14. The next contention to the effect that the books of account were not called for and examined by the A.O. and therefore the direction for special audit is bad in law is also without merit. As already pointed out while referring to the contention of the learned standing counsel for the Income Tax Department, sub-section (2A) of Section 142 does not require the “books of account” to be examined by the A.O. It empowers the A.O., with the previous approval of the Chief Commissioner or Commissioner of Income Tax, to direct the assessee to get the accounts audited if he is of the opinion that it is necessary to do so ” having regard to the nature and complexity of the accounts of the assessee and the interests of the revenue . . . . . . “. It has been held by a Division Bench of this Court in Rajesh Kumar, Prop. Surya Trading v. Dy. CIT  275 ITR 641/144 Taxman 865 (Delhi), that the expression “accounts” used in the section does not refer merely to “books of account” of the assessee; it could include the books of account, balance sheets and all other records which are available to the A.O. during the assessment proceedings. It refers to the other records available with the A.O. not only in the course of the assessment proceedings but also at any stage subsequent thereto. It was held that the expression “accounts” cannot be confined to books of account as submitted by the assessee, as it would amount to giving an interpretation which completely defeats the very object of the section. It was further held that the fact that the accounts of the assessee are subject to audit under some other statute is also no ground to hold that in such a case the A.O. cannot direct a special audit. It was observed that in addition to the books of account, the A.O. may also take into consideration such other documents related thereto and which would be part of the assessment proceedings. This judgment was followed by another Division Bench of this court in Central Warehousing Corpn. (supra). In the light of these authorities, it is not possible to accept the contention that the A.O. cannot direct a special audit unless he examines the books of account.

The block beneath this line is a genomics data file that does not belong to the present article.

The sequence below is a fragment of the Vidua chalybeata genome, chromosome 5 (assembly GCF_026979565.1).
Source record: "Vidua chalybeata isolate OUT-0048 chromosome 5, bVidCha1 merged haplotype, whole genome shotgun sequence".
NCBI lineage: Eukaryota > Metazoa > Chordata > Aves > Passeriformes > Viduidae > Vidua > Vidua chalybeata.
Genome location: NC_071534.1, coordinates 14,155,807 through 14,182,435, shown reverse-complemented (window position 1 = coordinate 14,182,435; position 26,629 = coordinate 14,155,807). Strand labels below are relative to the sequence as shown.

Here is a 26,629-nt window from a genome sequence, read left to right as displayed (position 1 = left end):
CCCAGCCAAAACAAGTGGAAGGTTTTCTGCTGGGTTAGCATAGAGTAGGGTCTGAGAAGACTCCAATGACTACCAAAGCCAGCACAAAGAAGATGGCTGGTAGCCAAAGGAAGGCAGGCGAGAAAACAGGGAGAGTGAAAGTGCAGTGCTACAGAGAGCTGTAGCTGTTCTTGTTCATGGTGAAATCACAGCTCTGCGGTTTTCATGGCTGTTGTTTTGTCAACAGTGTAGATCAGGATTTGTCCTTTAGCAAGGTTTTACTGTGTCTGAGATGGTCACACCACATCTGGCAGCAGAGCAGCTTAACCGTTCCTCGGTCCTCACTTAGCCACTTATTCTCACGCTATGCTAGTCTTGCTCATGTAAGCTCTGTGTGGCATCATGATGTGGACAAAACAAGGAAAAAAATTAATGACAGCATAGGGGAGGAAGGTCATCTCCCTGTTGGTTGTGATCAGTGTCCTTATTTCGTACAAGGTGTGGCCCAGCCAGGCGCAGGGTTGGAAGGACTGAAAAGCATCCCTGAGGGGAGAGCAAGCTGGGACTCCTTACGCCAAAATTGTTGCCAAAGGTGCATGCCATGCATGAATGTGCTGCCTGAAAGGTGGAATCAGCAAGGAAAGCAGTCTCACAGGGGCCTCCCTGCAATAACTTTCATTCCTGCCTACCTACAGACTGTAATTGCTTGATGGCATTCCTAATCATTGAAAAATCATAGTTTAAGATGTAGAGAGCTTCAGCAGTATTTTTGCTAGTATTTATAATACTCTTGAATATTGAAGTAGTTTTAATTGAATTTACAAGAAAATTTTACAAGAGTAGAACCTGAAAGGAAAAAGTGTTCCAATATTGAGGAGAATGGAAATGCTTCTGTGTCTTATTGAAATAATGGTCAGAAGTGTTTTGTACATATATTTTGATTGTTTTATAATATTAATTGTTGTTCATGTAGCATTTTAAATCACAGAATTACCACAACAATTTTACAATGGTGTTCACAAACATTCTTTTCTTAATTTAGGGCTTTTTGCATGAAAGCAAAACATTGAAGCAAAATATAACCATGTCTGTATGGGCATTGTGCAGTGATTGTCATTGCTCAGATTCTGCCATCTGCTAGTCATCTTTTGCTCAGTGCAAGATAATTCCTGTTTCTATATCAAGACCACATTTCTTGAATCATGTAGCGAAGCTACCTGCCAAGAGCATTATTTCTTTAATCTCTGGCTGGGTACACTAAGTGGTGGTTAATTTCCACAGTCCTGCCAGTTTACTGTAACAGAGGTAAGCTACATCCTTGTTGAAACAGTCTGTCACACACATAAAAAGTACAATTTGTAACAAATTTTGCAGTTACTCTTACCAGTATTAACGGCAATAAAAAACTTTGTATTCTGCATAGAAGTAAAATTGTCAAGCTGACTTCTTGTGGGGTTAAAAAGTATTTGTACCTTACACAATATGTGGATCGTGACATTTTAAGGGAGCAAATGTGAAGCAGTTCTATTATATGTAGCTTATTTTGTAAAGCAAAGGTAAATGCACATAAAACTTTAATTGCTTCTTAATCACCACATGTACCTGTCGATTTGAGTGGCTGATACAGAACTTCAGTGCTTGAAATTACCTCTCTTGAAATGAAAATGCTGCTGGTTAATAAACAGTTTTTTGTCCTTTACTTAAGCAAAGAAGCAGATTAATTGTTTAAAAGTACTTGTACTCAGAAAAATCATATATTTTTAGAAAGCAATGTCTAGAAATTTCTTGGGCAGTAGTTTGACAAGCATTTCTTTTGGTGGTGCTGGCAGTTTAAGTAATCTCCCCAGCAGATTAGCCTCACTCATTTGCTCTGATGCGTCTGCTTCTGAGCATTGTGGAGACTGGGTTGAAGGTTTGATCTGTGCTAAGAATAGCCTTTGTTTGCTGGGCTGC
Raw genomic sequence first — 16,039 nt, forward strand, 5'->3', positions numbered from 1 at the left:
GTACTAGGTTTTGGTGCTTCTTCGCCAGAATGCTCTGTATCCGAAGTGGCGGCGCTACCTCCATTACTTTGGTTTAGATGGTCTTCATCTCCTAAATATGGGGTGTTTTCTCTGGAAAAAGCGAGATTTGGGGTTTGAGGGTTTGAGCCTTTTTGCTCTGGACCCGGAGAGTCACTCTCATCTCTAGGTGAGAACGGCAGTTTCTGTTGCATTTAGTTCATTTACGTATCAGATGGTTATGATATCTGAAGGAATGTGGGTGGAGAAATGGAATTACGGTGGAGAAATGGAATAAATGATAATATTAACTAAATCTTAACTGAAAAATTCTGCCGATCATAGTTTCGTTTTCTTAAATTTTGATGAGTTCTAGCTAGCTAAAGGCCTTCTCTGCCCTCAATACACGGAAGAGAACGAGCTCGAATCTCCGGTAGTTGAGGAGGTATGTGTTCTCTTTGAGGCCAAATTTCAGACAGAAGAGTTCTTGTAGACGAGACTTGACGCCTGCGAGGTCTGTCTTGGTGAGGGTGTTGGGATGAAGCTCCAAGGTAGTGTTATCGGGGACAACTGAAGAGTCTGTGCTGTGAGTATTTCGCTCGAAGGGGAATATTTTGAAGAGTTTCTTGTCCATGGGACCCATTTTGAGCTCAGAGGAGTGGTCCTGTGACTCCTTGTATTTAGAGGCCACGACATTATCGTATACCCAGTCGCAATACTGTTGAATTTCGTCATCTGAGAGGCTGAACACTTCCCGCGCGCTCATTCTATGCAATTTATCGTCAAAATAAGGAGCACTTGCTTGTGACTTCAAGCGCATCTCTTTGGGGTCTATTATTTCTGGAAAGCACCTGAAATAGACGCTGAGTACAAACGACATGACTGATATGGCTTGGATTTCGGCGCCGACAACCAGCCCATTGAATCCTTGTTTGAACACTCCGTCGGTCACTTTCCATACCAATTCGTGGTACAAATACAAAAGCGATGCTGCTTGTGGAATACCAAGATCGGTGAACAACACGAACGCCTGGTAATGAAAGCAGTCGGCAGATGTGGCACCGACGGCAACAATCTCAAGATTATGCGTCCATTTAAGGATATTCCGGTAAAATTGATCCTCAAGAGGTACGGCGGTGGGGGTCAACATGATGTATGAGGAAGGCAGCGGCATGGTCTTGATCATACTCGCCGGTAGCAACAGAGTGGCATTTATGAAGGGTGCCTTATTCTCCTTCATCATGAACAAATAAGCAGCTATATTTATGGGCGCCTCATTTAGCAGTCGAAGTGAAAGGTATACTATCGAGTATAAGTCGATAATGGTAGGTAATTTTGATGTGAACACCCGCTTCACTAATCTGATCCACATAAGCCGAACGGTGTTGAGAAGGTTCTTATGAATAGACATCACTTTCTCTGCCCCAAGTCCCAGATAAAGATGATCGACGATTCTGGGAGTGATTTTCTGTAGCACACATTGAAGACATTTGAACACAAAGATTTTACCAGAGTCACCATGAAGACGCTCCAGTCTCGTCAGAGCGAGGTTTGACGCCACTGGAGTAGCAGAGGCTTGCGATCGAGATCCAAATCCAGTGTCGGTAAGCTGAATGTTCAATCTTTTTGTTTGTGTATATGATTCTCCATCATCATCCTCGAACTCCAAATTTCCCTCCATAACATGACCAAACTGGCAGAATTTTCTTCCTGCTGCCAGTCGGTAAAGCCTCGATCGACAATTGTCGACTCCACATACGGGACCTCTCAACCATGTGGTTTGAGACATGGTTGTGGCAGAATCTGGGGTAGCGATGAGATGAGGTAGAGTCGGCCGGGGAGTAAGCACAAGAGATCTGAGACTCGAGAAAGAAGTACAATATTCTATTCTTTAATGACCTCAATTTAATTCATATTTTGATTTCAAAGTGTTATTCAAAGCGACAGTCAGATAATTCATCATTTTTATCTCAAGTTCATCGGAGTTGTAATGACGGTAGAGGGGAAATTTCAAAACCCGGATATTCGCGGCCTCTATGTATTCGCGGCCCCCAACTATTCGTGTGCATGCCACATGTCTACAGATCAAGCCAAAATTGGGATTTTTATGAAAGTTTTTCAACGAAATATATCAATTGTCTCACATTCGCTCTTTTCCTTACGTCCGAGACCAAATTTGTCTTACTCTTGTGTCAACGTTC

15. In the case before us the A.O. has taken the view that there is complexity in the accounts of the assessee. He has referred to the three segments or sources of revenue of the petitioner and has held that it is required to identify the method and the relevant accounting standard applicable for recognition of income from these revenues and also to ascertain the correctness of the income recognized. Paragraph 2 of the order passed under Section 142(2A) on 26.12.2011 contains a detailed discussion as to the complexity of the accounts. The profit and loss account, balance sheet and the computation of the income were before the A.O. It can hardly be disputed that the profit and loss account and the balance sheet fit the description of ” accounts”. The complexity arising out of such accounts is the difficulty in allocating the expenses incurred by the petitioner against the three segments of revenues namely; (i) market research, administrative support and liaison services; (ii) network connectivity services and (iii) managed network services. The A.O. further proceeds to state in the impugned order that the allocation of costs/expenses impacts the profit and loss account (and the ultimate profit figure) and the method and the basis for such allocation is required to be verified and examined by the special auditor. The other complexity adverted to by the respondent is the plea taken by the petitioner that the overseas payments cannot be characterized as fees for technical services but represented purchase price of goods and services and therefore there was no obligation on its part to deduct tax under Section 195. Yet one more complexity is the nature of the other costs debited in the profit and loss account which include infrastructure costs, last mile charges and inter group charges. The precise nature of these costs is required to be ascertained not only from the legal aspect but also from the accounting aspect, to determine the applicability of Section 40(a)(ia). One more important issue which according the A.O. is quite complex is the “last mile charges”. Noting that this is a heavily capital intensive project and the capitalised infrastructure is eligible for depreciation, the respondent has observed that the assessee has deducted the entire last mile charges from the services revenue thereby nullifying any income on this score. According to him the inclusion of the last mile charges in the profit and loss account as a debit, when the capitalised infrastructure cost is eligible also to depreciation, may amount to double deduction. Whether this would amount to double deduction is an aspect which the special audit was required to examined.